Sunday, October 8, 2017

Gravity is Mean to Me

When I get incredibly stressed, like the past two weeks, I become restless in bed, meaning I toss and turn all night long. It was only a matter of time before one day I would just so slightly toss a little too far and fall out of bed onto the ground. So, low and behold, I fell. As I was falling, my first thought was obviously the physics of the event. If we call the top of my bed the max height and using my mass we can calculate my potential energy just before falling.

mgh= 68kg*9.8m/s/s*0.75m=500J

Coincidentally my potential energy at the top of my fall is equal to the work done by gravity during my fall (assuming I live in a vacuum of course). Next, as I fell I thought about all of that potential energy that was being converted to kinetic energy, and thought to myself, “I wonder how fast I’ll be going when I hit the ground”. Luckily for me, there is an easy way to find that using the principles of the conversation of energy.

mgh1 + 1/2mv21= mgh2 + 1/2mv22
500J + ½(68)(0)=68(0)(9.8)+1/2(68)v2
500J=34kgv2
v=-3.8 m/s

Then at the point right before I hit the ground, my mind went where most people’s minds would go, “What is my momentum at this point”. Once again, my physics training had enabled me to find this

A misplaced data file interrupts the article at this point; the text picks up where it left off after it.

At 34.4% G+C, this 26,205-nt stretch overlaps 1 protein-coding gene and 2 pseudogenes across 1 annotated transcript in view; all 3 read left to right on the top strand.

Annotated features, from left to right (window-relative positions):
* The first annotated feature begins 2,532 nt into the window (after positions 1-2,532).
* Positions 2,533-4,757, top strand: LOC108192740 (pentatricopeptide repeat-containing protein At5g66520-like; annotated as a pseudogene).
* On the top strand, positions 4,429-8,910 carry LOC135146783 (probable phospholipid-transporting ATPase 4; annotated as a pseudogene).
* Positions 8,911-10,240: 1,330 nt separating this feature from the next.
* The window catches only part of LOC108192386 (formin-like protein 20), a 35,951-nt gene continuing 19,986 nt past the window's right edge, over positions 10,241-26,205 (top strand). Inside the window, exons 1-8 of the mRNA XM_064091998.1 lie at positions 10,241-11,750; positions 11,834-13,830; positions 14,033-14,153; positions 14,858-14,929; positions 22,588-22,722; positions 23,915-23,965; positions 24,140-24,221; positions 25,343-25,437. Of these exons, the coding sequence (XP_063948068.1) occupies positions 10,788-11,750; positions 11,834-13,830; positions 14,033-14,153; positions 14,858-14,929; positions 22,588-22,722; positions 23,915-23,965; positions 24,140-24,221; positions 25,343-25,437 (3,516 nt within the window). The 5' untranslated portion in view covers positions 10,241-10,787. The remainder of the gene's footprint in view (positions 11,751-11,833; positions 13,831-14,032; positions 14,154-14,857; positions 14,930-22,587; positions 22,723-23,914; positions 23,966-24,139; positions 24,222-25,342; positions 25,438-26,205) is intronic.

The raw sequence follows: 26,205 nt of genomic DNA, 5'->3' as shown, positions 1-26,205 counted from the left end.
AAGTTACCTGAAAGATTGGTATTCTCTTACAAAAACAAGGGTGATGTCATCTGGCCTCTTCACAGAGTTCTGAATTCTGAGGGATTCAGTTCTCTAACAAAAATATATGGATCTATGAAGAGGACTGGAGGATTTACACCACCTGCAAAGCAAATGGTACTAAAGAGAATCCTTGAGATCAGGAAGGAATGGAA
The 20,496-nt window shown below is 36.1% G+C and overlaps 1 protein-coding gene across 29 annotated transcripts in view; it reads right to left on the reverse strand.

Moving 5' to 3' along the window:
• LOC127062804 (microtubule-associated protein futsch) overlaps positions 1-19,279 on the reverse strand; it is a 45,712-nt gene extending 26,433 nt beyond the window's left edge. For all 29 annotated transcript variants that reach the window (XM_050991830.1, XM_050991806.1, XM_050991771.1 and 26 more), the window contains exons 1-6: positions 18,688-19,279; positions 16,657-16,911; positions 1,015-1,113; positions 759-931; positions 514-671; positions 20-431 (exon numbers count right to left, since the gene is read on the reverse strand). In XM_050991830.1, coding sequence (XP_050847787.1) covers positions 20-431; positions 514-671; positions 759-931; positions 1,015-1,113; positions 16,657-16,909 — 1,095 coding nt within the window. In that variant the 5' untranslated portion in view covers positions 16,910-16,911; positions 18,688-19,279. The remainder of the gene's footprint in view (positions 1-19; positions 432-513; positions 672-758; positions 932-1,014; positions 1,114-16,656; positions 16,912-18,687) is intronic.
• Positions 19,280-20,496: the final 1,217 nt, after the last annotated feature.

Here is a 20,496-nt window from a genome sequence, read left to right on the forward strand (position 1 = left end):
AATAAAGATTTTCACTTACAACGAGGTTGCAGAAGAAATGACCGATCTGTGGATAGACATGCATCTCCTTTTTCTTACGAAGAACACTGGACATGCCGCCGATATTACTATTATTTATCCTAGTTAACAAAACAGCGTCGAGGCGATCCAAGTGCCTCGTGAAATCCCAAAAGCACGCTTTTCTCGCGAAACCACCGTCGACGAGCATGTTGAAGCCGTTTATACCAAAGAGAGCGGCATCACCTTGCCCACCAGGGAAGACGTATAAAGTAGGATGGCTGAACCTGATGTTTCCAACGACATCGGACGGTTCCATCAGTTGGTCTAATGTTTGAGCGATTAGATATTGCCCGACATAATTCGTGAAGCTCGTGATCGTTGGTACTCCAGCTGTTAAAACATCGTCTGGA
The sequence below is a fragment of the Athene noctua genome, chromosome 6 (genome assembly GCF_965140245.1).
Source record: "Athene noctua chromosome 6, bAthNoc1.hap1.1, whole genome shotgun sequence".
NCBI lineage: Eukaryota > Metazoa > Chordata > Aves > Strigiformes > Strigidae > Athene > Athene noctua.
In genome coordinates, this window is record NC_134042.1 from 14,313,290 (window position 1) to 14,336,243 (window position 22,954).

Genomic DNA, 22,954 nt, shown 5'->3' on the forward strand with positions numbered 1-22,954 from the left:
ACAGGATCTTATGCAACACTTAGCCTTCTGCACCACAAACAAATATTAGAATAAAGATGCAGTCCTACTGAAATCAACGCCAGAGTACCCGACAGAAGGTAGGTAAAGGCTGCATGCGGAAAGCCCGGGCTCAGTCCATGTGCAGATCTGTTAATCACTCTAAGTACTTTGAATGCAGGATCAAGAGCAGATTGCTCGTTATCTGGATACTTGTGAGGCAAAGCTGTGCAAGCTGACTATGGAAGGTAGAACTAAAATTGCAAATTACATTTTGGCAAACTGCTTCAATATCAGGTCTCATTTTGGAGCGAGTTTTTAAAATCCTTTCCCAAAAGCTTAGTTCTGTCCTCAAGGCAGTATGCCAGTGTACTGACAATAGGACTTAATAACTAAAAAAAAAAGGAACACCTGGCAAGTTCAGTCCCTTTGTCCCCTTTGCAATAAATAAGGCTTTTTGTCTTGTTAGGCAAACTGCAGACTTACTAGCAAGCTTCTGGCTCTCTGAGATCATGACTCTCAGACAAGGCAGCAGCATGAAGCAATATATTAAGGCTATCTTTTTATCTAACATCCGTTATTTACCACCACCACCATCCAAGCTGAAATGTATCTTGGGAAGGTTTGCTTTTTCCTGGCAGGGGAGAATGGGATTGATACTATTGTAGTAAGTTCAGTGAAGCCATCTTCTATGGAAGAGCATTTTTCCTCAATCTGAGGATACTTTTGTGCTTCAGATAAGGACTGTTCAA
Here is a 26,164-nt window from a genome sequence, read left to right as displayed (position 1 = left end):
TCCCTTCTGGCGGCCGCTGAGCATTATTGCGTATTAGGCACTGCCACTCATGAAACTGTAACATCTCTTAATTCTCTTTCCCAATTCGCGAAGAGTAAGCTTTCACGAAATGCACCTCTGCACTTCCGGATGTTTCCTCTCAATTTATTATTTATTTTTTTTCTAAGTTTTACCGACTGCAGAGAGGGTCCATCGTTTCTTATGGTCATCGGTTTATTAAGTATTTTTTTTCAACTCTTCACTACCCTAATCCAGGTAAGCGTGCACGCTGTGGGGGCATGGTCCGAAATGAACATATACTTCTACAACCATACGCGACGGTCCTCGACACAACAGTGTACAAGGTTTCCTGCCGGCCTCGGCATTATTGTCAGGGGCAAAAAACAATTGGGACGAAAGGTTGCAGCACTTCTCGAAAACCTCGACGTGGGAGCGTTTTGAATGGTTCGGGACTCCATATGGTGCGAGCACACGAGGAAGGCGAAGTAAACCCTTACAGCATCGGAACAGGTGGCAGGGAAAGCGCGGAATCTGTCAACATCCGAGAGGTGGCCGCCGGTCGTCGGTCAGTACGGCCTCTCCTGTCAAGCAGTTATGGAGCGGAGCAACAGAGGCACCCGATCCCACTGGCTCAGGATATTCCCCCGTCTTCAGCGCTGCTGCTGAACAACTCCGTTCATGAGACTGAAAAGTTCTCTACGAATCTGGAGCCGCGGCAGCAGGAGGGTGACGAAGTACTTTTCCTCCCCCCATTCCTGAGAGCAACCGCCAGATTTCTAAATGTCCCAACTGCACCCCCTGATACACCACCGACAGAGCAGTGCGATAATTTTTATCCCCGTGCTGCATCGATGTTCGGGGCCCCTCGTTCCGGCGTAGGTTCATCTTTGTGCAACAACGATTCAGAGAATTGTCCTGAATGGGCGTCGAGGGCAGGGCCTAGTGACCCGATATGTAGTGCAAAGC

mv= 68(-3.8)= -260 kg*m/s

Then as the ground caught me, I thought about how my momentum was changing and how much force I experienced as I hit the ground ( I would assume the amount of time for my body to stop falling to be 0.001s). Thus, I quickly got up off the ground and calculated the force applied by the force to stop my fall.

F∆t=∆p
F=∆p/∆t
F=260/0.001s
F=260,000 N = 58000 lbs. of force

Next, I thought about how that force would be distributed throughout my entire body so I divided the total force in pounds by my height in inches:

58000lbs./70in= 830lbs of force/Inch of John

Lastly, I thought about how quickly my velocity was changing as I came to my stop so:

F=ma= 260000=68a
a= 380 m/s/s

Luckily for me, however, is that as I fell I did not freefall nor am I an ideal atom falling in a vacuum; therefore, I did not sustain any serious injuries other than the embarrassment of falling out of my bed.